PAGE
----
to write your own hooks - if	mine don't work	well for you, by all
	   means go ahead and replace them with	your own.  If you think	you've
	   written some	really killer hooks, let me know.  I may include cool
	   ones	with future distributions.

       o   template directories

	   You can tell	"Text::FillIn" where to	look for templates:

	    Text::FillIn->path('.', '/etc/template_dir');
	    $template->get_file('my_template');	# Gets ./my_template or	/etc/template_dir/my_template

       o   new Text::FillIn($text)

	   This	is the constructor, which means	it returns a new object	of
	   type	Text::FillIn.  If you feed it some text, it will set the
	   template's text to be what you give it:

	    $template =	new Text::FillIn("some [[$vars]] and some [[&funk]]");

       o   $template->get_file(	$filename );

	   This	will look for a	template called	$filename (in the directories
	   given in $template->path()) and slurp it in.	 If $filename starts
	   with	/ , then Text::FillIn will treat $filename as an absolute
	   path, and not search	through	the directories	for it:

	    $template->get_file( "my_template" );
	    $template->get_file( "/weird/place/with/template" );

	   The default path is ('.').

       o   $template->interpret()

	   Returns the interpreted contents of the template:

	    $interpreted_text =	$template->interpret();

	   This, along with interpret_and_print, are the main point of this
	   whole module.

       o   $template->interpret_and_print()

	   Interprets the [[ fill-in parts ]]  of a template and prints	the
	   template, streaming its output as much as possible.	This means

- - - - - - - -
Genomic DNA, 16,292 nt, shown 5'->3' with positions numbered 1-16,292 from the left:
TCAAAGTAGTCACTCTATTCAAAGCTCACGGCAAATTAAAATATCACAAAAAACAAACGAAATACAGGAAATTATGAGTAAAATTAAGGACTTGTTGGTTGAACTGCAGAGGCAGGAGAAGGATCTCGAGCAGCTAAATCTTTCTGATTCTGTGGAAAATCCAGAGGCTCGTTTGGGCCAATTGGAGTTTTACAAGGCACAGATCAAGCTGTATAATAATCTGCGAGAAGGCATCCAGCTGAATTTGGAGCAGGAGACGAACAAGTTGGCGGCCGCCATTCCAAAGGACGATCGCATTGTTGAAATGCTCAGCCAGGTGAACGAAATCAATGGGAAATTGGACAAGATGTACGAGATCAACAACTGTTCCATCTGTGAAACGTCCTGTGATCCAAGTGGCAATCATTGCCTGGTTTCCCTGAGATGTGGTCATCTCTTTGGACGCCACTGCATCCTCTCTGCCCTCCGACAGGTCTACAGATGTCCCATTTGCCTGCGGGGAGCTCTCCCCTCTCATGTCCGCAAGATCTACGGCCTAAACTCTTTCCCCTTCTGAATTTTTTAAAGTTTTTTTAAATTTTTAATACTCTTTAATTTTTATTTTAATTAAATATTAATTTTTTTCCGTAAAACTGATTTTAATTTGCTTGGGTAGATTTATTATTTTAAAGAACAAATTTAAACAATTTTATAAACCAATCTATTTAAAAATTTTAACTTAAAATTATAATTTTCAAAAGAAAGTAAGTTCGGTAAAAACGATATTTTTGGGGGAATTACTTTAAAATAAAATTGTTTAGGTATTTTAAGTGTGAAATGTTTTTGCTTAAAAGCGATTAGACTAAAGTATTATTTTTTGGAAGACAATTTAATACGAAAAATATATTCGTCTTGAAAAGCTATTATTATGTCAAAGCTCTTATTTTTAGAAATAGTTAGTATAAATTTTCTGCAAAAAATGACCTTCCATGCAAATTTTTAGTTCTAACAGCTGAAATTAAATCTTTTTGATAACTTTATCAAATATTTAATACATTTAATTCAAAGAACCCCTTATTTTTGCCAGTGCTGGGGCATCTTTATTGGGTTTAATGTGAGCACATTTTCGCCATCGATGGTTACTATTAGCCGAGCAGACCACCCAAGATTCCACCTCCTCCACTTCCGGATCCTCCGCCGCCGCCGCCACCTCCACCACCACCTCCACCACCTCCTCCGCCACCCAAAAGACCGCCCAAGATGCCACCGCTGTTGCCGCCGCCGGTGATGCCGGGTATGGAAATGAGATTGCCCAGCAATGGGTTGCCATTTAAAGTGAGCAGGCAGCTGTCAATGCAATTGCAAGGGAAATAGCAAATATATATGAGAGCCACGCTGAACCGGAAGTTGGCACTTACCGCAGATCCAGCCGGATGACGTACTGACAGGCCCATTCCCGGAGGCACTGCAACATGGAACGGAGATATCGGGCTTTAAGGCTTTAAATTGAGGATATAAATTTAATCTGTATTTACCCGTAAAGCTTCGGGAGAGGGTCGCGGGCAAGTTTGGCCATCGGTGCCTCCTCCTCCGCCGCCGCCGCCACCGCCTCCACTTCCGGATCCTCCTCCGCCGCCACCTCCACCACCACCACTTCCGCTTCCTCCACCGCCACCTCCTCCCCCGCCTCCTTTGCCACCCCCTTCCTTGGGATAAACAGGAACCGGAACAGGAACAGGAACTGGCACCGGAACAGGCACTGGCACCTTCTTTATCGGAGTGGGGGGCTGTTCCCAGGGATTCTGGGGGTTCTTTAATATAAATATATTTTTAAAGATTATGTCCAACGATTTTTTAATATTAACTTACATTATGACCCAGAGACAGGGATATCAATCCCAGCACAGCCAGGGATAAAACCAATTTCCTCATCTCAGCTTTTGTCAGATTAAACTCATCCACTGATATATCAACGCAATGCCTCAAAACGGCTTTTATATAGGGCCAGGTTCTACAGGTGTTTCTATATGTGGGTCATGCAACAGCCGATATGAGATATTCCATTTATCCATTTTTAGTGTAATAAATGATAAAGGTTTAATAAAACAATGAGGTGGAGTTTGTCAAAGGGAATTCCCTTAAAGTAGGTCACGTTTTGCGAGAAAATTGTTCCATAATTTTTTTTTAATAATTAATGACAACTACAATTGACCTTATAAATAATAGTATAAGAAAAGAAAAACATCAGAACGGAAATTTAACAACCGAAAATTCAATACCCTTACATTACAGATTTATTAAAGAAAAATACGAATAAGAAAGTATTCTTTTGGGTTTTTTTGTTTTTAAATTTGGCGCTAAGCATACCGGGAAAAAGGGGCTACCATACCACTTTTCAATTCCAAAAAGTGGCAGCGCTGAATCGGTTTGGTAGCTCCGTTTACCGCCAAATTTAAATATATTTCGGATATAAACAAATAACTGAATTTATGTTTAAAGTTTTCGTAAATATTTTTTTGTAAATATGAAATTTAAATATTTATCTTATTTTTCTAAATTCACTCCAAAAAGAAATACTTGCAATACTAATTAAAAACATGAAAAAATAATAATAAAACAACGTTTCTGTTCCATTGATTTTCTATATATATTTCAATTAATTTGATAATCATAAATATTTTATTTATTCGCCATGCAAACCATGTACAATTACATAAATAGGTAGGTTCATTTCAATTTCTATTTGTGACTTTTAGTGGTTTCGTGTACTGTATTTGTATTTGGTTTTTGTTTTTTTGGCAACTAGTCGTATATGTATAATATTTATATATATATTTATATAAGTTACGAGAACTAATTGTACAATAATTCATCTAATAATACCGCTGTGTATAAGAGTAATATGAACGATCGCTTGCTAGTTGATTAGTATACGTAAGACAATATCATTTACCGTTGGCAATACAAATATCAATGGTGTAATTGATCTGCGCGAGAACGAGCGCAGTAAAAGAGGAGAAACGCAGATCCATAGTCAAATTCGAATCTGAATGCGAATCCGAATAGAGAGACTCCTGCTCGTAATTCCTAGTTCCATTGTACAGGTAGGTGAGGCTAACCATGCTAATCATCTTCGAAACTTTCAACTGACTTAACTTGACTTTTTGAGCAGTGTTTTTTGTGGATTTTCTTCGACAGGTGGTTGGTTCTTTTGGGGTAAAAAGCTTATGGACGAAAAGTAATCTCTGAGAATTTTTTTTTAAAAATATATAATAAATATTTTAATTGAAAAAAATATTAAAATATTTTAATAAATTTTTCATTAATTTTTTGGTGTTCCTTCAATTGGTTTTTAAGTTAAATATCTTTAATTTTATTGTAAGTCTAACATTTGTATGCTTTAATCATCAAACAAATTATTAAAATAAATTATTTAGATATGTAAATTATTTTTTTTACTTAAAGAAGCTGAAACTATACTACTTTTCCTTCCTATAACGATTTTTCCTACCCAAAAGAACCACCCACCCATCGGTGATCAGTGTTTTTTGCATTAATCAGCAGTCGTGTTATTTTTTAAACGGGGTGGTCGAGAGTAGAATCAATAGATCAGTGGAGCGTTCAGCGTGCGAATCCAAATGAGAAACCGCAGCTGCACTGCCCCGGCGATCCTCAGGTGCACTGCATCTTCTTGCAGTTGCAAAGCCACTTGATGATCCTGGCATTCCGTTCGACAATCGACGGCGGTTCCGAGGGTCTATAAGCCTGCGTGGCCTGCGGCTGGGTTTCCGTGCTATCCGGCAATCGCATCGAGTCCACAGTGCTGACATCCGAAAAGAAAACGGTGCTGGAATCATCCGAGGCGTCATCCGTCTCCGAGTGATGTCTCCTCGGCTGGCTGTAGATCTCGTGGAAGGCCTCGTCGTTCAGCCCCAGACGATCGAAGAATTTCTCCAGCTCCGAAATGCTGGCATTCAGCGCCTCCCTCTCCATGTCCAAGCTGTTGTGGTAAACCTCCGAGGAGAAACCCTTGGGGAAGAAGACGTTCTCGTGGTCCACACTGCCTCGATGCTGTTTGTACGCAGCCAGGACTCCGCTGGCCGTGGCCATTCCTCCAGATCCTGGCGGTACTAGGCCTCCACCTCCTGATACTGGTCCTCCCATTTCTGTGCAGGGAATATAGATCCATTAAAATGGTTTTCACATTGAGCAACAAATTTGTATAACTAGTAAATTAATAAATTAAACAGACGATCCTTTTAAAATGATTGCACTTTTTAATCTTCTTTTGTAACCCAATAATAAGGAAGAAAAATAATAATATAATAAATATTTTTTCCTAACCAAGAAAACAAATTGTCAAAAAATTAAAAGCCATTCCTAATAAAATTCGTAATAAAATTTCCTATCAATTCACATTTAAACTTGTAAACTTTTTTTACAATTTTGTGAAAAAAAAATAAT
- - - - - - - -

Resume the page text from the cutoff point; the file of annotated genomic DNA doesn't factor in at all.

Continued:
that	if it encounters an expression like "[[	stuff [[ more stuff]]
	   ]]",	it will	fill in	[[ more	stuff ]], then use the filled-in value
	   to resolve the value	of [[ stuff something ]], and then print it

	   If it encounters an expression like "stuff1 [[thing1]] stuff2
	   [[thing2]]",	it will	print stuff1, then the value of	[[thing1]],
	   then	stuff2,	then the value of [[thing2]].  This is as streamed as
	   possible if you want	nested brackets	to resolve correctly.

       The following methods all get and/or set	certain	attributes of the
       template.  They can all be called as instance methods, a	la
       "$template->Ldelim()", or as static methods, a la
       "Text::FillIn->Ldelim()".  Using	an instance method only	changes	the
       given template, it does not affect the properties of any	other
       template.  Using	a static method	will change the	default	behavior of
       all templates created in	the future.

       I think I need to reserve the right to change what happens when you
       create a	template $t, then change the default behavior of all
       templates, then call $t->interpret() -- should it use the new defaults
       or the old defaults?  Currently it uses the old defaults, but that
       might change.

       o   $template->Ldelim($new_delimiter)

       o   $template->Rdelim($new_delimiter)

	   Get or set the left or right	delimiter.  When called	with no
	   arguments, simply returns the delimiter.  When called with an
	   argument, sets the delimiter.

       o   $template->text($new_text)

	   Get or set the contents of the template.

       o   $template->path($dir1, $dir2, ...)

	   Get or set the list of directories to search	for templates in.  The
	   path	is used	in the get_file() method.

       o   $template->hook($character, $hook_function)

	   Get or set the functions for	filling	in the sections	of the
	   template between delimiters.	 The first argument is the non-word